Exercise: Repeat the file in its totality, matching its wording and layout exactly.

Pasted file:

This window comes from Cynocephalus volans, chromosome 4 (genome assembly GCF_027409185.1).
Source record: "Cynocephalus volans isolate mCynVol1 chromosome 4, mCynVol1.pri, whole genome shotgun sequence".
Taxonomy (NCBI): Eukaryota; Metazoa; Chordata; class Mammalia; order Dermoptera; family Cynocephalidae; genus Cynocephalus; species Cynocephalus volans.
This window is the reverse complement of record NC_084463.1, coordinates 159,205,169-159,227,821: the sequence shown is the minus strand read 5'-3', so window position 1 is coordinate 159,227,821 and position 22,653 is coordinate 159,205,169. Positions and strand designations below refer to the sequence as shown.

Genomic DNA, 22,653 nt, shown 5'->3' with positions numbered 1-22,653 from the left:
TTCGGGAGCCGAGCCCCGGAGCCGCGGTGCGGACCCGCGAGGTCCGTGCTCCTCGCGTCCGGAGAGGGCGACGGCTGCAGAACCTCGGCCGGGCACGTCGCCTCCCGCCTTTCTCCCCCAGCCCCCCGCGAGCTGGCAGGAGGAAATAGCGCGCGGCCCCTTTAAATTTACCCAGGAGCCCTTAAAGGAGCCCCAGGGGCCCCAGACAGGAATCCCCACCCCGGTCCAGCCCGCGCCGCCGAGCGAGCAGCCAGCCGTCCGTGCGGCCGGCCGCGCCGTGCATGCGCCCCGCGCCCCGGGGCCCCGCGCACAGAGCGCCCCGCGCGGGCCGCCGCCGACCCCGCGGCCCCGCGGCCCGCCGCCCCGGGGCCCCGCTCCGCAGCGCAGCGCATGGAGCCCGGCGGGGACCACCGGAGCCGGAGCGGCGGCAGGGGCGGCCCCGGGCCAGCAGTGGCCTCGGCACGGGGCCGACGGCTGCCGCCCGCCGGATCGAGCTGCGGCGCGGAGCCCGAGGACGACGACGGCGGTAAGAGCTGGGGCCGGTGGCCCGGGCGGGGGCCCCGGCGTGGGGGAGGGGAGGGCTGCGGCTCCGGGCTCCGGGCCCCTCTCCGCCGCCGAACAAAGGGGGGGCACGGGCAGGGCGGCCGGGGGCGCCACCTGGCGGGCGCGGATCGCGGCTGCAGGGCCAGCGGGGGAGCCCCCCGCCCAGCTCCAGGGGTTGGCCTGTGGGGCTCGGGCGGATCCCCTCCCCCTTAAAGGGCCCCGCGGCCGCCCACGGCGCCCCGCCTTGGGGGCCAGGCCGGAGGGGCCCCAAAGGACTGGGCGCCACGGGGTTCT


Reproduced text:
This window comes from Cynocephalus volans, chromosome 4 (genome assembly GCF_027409185.1).
Source record: "Cynocephalus volans isolate mCynVol1 chromosome 4, mCynVol1.pri, whole genome shotgun sequence".
Taxonomy (NCBI): Eukaryota; Metazoa; Chordata; class Mammalia; order Dermoptera; family Cynocephalidae; genus Cynocephalus; species Cynocephalus volans.
This window is the reverse complement of record NC_084463.1, coordinates 159,205,169-159,227,821: the sequence shown is the minus strand read 5'-3', so window position 1 is coordinate 159,227,821 and position 22,653 is coordinate 159,205,169. Positions and strand designations below refer to the sequence as shown.

Genomic DNA, 22,653 nt, shown 5'->3' with positions numbered 1-22,653 from the left:
TTCGGGAGCCGAGCCCCGGAGCCGCGGTGCGGACCCGCGAGGTCCGTGCTCCTCGCGTCCGGAGAGGGCGACGGCTGCAGAACCTCGGCCGGGCACGTCGCCTCCCGCCTTTCTCCCCCAGCCCCCCGCGAGCTGGCAGGAGGAAATAGCGCGCGGCCCCTTTAAATTTACCCAGGAGCCCTTAAAGGAGCCCCAGGGGCCCCAGACAGGAATCCCCACCCCGGTCCAGCCCGCGCCGCCGAGCGAGCAGCCAGCCGTCCGTGCGGCCGGCCGCGCCGTGCATGCGCCCCGCGCCCCGGGGCCCCGCGCACAGAGCGCCCCGCGCGGGCCGCCGCCGACCCCGCGGCCCCGCGGCCCGCCGCCCCGGGGCCCCGCTCCGCAGCGCAGCGCATGGAGCCCGGCGGGGACCACCGGAGCCGGAGCGGCGGCAGGGGCGGCCCCGGGCCAGCAGTGGCCTCGGCACGGGGCCGACGGCTGCCGCCCGCCGGATCGAGCTGCGGCGCGGAGCCCGAGGACGACGACGGCGGTAAGAGCTGGGGCCGGTGGCCCGGGCGGGGGCCCCGGCGTGGGGGAGGGGAGGGCTGCGGCTCCGGGCTCCGGGCCCCTCTCCGCCGCCGAACAAAGGGGGGGCACGGGCAGGGCGGCCGGGGGCGCCACCTGGCGGGCGCGGATCGCGGCTGCAGGGCCAGCGGGGGAGCCCCCCGCCCAGCTCCAGGGGTTGGCCTGTGGGGCTCGGGCGGATCCCCTCCCCCTTAAAGGGCCCCGCGGCCGCCCACGGCGCCCCGCCTTGGGGGCCAGGCCGGAGGGGCCCCAAAGGACTGGGCGCCACGGGGTTCT